Congolese translators struggle to contextualize the Bible into their language and culture

Congolese translators struggle to contextualize the Bible into their language and culture

Contextualization is a big word to say that the Gospel is presented in the local language and cultural forms. It can also be understood as making the Gospel message and the church relevant to society or to a culture. In this conception, forms of worship, music, and church programs are changed to make them fit contemporary society or a different culture. Eventually, this may extend to modifying what the church teaches where older teachings are considered out of touch with, or even reprehensible to, society at large. The goal of this kind of contextualization is to draw in more people – to be more relevant.

Some assume, wrongly, that this is what everyone means by contextualization. But there is another kind of contextualization. The church planter, speaker and researcher, Ed Stetzer, says it well:

I have said it many times, but it always seems to bear repeating– contextualization is not watering down the message. In fact, it is exactly the opposite. To contextualize the gospel means removing cultural and linguistic impediments to the gospel presentation so that only the offense of the cross remains. It is not removing the offensive parts of the gospel; it is using the appropriate means in each culture to clarify exactly who Jesus was, what He did, why He did it, and the implications that flow from it.

I subscribe to this kind of contextualization.

An Africa translator revises a draft translation

An Africa translator revises a draft translation

A while back, I heard a preacher criticize Campus Crusade for changing their name including dropping the word “crusade”. This preacher saw that as an act driven by fear of offending a certain group. But the word “crusade” does not appear in the Bible. For me its primary meaning is a large evangelistic meeting. But for much of the world it brings a message of forcing people to change their faith through military action – something quite against Jesus’ message.

I have seen other cases where fear of watering down the message was applied in such a way that it distorted the real message. I know that the message of Jesus can be controversial. That does not bother me. What bothers me is presenting something that is controversial and alienates people, but which is NOT the message of Jesus. It seems to me that the word “crusade” can do exactly that.

I am sad to say that some people seem more concerned that they make a clear stand against certain people or groups than that they accurately represent Jesus. Standing against a certain group makes a message look strong and uncompromising, but it almost inevitably distorts it all the same. Our approach to translating the Bible focuses on accuracy – “removing cultural and linguistic impediments” so that only the original meaning remains. Pleasing any particular group is not our concern, nor is standing against any group.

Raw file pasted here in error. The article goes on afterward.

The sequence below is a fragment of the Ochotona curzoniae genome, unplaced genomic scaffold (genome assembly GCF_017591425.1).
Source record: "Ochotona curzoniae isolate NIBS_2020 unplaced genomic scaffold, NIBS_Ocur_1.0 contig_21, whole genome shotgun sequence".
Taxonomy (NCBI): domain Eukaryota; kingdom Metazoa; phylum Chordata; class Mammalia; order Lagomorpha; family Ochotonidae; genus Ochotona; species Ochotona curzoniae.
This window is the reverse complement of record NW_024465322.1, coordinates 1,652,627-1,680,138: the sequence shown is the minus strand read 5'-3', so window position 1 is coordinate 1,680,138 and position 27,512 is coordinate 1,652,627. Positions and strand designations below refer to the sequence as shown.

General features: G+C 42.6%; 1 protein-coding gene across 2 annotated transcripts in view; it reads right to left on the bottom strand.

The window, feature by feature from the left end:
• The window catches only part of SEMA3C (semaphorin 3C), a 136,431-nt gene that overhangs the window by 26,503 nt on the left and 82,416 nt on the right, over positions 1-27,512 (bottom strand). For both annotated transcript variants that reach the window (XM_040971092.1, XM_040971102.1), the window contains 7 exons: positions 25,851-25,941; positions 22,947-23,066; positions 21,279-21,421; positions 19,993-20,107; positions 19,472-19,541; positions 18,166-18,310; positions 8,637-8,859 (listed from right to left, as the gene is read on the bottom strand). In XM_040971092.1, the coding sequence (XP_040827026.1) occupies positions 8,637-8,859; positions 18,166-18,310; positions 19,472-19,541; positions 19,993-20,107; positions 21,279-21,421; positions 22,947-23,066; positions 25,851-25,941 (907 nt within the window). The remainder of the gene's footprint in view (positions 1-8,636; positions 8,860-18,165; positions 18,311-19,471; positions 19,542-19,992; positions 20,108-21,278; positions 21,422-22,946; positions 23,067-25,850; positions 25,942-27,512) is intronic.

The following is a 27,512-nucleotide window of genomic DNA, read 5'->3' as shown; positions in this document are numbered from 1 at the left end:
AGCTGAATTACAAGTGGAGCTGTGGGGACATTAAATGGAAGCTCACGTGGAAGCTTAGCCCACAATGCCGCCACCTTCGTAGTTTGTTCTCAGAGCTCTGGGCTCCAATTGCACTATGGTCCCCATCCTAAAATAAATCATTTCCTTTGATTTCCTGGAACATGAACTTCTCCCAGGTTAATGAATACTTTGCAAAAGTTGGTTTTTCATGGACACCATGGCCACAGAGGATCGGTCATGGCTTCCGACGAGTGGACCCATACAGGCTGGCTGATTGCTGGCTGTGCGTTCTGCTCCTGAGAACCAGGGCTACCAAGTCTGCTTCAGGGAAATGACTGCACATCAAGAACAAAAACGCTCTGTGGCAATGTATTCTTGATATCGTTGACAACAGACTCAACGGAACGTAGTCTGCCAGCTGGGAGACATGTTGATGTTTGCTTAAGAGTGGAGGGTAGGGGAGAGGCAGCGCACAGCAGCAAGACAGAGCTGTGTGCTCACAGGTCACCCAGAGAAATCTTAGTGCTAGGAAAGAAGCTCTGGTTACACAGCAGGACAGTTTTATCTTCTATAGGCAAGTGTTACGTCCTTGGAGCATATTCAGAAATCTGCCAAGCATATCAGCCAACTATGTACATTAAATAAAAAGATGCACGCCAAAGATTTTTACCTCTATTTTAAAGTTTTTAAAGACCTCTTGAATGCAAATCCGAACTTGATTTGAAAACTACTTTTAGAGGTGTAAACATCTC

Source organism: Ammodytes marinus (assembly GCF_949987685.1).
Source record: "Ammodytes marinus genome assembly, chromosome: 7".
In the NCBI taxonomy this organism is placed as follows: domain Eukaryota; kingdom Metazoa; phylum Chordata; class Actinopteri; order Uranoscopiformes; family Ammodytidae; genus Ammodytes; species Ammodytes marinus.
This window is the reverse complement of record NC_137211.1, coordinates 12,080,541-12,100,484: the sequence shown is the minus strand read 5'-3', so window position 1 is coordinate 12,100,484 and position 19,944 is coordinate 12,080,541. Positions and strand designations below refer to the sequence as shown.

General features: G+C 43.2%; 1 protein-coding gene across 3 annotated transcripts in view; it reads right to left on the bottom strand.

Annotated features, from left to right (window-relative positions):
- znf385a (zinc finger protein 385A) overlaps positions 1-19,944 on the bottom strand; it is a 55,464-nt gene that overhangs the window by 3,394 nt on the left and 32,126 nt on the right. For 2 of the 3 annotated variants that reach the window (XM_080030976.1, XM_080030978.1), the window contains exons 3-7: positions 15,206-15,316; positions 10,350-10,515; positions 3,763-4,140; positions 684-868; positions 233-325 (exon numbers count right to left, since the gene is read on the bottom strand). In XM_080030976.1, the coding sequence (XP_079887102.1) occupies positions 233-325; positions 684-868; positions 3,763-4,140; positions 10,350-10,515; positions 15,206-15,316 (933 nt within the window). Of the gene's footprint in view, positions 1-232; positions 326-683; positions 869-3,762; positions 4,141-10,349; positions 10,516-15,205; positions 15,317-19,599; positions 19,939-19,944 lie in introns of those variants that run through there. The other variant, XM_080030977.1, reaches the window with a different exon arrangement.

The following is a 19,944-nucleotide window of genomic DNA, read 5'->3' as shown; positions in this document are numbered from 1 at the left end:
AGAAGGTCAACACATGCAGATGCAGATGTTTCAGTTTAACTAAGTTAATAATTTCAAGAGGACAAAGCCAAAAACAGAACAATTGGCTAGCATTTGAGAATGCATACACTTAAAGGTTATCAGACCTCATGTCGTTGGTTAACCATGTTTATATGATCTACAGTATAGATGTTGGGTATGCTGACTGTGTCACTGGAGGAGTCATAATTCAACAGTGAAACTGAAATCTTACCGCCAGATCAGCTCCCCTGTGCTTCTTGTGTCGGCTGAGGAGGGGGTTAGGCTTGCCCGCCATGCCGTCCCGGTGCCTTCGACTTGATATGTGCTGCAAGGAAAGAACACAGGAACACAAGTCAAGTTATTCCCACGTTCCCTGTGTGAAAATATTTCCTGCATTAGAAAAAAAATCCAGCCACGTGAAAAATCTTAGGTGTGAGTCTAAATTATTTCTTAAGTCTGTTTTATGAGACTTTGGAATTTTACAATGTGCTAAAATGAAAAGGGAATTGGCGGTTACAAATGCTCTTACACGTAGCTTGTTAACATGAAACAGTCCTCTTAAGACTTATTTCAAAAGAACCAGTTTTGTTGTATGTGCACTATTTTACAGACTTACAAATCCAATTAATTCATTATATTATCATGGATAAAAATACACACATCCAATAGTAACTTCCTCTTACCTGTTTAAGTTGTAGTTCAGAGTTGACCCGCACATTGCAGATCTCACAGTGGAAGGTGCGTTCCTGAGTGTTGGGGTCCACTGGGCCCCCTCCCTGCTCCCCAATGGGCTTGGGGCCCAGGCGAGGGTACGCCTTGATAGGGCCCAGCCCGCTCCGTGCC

I am proud of the good news! It is God’s powerful way of saving all people who have faith (Romans 1:16)

I try to find common ground with everyone, doing everything I can to save some (I Cor 9:22)


2010 official World Cup poster by FIFA. Found on a kiosk selling prepaid cell phone airtime in Kintembu, Ghana

2010 official World Cup poster by FIFA. Found on a kiosk selling prepaid cell phone airtime in Kintembu, Ghana

During the 2006 World Cup (a huge, world-wide soccer championship), I traveled into Congo with a few colleagues to do some training. We were traveling back out of the country in a small airplane. We had to stop in Kigali to refuel. After landing, we left the pilot with the plane and went into the terminal to use the toilets. A soccer game was in progress on the TV at the gate. We stood there watching the game and keeping an eye out for the fuel truck. Quite a long time passed. I walked out to the plane to see what was happening. The pilot was still waiting for the fuel truck. He had radioed the fuel service several times and was each time assured that they were on their way. I walked back into the terminal and resumed watching the game with one eye on the plane. Over an hour after we arrived, the game ended. Within 2 minutes I saw the fuel truck arrive and start fueling the plane.

Gas station in Ghana

Ghana gas station

Saturday June 12, 2010, while driving from Accra to Tamale in Ghana, we turned on the radio to listen to the Nigeria – Argentina game, part of the World Cup. Somewhere in the first half we pulled into a gas station. The station was open but there was not an attendant to be found. (In Ghana, attendants pump gas – no self-service.) We gave up and continued driving until half time and got fuel then.

The moral of the story? Refuel before a World Cup game. Africans take the World Cup seriously, especially if an African team is playing.

What kind of holy?

Holy Bible

Page of John Wycliffe's translation